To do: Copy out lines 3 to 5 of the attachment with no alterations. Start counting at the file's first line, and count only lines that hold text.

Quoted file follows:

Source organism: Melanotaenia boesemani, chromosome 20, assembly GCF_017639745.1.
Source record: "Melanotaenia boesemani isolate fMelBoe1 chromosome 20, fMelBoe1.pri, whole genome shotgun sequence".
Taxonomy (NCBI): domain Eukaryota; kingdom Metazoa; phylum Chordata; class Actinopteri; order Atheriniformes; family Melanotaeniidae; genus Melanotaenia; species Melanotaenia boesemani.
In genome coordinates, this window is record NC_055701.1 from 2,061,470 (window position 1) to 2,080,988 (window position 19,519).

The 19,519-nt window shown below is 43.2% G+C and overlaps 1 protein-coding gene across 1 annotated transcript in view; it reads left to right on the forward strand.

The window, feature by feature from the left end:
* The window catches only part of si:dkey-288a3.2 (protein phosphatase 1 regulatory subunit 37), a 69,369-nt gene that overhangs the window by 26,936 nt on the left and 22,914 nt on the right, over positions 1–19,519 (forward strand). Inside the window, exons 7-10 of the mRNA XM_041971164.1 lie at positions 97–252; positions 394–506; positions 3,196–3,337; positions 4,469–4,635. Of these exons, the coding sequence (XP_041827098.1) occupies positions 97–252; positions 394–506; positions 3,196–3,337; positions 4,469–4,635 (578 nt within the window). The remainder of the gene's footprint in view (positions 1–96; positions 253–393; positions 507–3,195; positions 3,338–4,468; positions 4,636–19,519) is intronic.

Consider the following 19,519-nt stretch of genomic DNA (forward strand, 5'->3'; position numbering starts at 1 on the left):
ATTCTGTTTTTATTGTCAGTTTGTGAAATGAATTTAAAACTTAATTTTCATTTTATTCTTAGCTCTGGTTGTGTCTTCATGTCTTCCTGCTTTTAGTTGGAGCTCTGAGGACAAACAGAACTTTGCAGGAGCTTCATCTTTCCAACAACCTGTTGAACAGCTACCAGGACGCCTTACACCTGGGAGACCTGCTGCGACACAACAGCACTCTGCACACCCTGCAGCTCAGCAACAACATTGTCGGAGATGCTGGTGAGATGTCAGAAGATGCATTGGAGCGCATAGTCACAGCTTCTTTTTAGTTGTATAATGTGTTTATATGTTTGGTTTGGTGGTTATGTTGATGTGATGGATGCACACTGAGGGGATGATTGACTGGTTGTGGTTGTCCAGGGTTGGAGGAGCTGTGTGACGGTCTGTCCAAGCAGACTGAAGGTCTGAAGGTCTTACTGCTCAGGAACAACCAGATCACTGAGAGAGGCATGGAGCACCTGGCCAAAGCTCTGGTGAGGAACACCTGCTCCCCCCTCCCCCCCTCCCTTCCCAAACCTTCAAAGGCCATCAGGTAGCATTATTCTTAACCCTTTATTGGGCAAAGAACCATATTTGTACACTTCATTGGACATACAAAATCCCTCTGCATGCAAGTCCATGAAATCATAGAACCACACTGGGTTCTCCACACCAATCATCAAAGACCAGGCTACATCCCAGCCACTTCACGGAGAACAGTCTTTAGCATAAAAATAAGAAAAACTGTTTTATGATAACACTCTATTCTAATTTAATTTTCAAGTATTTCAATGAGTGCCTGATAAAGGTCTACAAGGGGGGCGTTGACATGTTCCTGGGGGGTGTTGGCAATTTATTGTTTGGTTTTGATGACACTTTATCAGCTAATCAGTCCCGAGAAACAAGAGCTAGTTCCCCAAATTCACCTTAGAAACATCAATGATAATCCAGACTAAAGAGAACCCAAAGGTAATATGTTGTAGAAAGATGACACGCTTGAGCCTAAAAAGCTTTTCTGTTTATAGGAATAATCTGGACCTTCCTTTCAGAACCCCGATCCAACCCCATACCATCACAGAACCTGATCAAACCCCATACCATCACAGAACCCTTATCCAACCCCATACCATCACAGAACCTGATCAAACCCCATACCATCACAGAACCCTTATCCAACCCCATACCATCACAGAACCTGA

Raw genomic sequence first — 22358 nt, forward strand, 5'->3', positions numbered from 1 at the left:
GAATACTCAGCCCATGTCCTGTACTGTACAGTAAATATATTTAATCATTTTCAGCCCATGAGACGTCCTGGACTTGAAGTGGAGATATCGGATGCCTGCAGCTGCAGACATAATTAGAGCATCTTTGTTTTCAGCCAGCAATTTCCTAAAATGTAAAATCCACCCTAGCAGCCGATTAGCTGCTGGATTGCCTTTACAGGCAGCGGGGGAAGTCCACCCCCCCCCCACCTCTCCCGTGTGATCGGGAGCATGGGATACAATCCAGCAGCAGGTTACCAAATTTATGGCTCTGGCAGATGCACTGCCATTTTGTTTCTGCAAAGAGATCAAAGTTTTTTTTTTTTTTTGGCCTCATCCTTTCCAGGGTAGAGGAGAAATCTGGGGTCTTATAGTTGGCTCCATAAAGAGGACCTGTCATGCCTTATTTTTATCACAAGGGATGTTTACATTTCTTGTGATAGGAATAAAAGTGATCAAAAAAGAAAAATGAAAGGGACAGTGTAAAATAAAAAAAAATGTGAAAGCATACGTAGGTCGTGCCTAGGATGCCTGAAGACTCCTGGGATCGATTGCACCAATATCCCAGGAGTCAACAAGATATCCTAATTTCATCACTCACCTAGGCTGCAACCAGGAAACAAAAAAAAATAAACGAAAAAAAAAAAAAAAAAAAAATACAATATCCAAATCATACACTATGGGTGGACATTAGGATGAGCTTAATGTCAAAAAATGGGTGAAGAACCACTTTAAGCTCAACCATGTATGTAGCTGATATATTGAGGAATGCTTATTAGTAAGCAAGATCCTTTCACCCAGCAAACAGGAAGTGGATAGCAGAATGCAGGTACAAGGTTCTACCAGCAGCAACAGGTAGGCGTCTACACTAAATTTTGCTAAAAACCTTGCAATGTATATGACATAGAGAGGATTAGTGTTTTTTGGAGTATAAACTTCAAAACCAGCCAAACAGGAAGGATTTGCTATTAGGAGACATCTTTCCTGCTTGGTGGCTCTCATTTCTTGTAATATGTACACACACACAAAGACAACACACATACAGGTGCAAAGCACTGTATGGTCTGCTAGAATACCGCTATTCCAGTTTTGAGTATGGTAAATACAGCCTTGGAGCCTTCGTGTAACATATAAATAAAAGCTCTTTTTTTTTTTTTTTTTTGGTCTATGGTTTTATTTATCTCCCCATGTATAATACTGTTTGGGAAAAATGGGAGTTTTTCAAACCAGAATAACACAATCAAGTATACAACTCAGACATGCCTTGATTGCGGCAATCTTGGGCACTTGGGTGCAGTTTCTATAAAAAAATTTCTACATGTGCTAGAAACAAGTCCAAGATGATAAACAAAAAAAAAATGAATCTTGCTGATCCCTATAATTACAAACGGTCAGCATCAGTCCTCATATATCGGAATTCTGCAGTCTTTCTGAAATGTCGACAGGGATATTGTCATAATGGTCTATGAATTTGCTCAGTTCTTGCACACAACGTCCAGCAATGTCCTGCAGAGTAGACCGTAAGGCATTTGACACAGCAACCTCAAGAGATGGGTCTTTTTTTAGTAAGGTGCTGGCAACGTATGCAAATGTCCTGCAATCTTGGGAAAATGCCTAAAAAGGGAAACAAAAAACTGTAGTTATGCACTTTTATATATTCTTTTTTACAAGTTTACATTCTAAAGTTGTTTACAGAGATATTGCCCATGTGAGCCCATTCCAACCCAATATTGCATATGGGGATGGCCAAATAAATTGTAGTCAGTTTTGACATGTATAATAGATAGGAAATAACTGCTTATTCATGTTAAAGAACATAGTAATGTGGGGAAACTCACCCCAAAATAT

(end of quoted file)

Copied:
Taxonomy (NCBI): domain Eukaryota; kingdom Metazoa; phylum Chordata; class Actinopteri; order Atheriniformes; family Melanotaeniidae; genus Melanotaenia; species Melanotaenia boesemani.
In genome coordinates, this window is record NC_055701.1 from 2,061,470 (window position 1) to 2,080,988 (window position 19,519).

The 19,519-nt window shown below is 43.2% G+C and overlaps 1 protein-coding gene across 1 annotated transcript in view; it reads left to right on the forward strand.